I've never heard that there's any rule about an alias/pseudonym/nom de plume being agreed between agent and client - that could be one of those apocryphal Internet Tales that get writers all upset thinking they're doing the wrong thing. A handful of my authors use aliases - occasionally I've suggested that they do so, but I've never suggested the nom de plume itself. That would be like telling them what to name their first-born child.

The pseudonym has to be a name that the author is comfortable using and can respond to when addressed by people in the publishing company, journalists and readers. Thus, it's appropriate that the author decides what that is. So you can absolutely create your own pseudonym, start blogging or whatever you plan to do. You're the one who's going to carry that name into copyright and publicity and everything else, hopefully for a long time. Just make sure it's not a name that's already commonly in use - like, say, 'Bill Clinton'. Then your agent may have something to say about it.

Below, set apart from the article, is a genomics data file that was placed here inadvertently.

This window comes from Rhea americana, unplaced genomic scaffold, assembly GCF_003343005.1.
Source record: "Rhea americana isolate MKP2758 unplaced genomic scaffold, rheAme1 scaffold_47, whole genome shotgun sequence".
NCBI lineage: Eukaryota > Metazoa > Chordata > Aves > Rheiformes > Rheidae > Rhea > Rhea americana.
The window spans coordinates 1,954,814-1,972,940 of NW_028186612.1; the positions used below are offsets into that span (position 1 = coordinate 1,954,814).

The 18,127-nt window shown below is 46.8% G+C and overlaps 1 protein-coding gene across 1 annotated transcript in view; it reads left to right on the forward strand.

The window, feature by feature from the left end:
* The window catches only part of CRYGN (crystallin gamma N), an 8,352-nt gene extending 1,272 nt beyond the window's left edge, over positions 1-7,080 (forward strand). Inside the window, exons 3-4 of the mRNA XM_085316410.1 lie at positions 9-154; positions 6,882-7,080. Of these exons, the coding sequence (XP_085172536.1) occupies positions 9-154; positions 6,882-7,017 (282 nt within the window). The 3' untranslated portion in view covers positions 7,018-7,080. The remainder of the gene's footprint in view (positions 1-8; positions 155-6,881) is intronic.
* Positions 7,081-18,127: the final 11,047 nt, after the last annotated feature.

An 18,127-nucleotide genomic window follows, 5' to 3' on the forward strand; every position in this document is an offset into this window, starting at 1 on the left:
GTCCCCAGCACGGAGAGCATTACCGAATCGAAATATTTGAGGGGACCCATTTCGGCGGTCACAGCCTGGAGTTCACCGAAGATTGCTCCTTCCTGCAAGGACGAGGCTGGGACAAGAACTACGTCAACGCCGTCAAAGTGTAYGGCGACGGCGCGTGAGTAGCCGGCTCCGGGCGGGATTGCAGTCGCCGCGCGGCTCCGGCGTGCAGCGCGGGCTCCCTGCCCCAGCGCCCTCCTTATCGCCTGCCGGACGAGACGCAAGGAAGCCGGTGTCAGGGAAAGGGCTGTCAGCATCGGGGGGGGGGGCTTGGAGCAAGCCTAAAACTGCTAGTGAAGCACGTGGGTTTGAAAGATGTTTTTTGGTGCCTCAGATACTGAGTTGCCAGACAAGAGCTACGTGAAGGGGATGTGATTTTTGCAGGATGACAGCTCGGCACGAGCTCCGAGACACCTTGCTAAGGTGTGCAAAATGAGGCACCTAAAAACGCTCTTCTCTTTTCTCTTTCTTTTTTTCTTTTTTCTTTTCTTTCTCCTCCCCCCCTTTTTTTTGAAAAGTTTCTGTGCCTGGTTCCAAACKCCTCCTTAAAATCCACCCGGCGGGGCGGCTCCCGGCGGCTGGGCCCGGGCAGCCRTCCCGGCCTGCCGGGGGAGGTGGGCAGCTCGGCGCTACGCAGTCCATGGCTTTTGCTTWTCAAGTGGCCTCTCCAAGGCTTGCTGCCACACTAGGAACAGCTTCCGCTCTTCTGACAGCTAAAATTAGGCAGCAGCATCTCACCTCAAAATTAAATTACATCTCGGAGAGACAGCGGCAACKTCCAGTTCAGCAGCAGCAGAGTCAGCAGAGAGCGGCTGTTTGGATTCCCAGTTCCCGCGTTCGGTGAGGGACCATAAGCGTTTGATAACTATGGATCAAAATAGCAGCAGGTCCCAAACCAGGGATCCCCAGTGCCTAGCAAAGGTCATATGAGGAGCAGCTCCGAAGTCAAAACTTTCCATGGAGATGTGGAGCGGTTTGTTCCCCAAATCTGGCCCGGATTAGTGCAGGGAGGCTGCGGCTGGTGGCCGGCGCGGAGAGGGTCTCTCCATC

Thursday, January 14, 2010

Some free advice about publicity for novels

Authors - particularly novelists - often fret about publicity, and recently one asked me if he should hire his own publicist, because his writer friends were telling him that the publisher wasn't really going to do that much for publicity.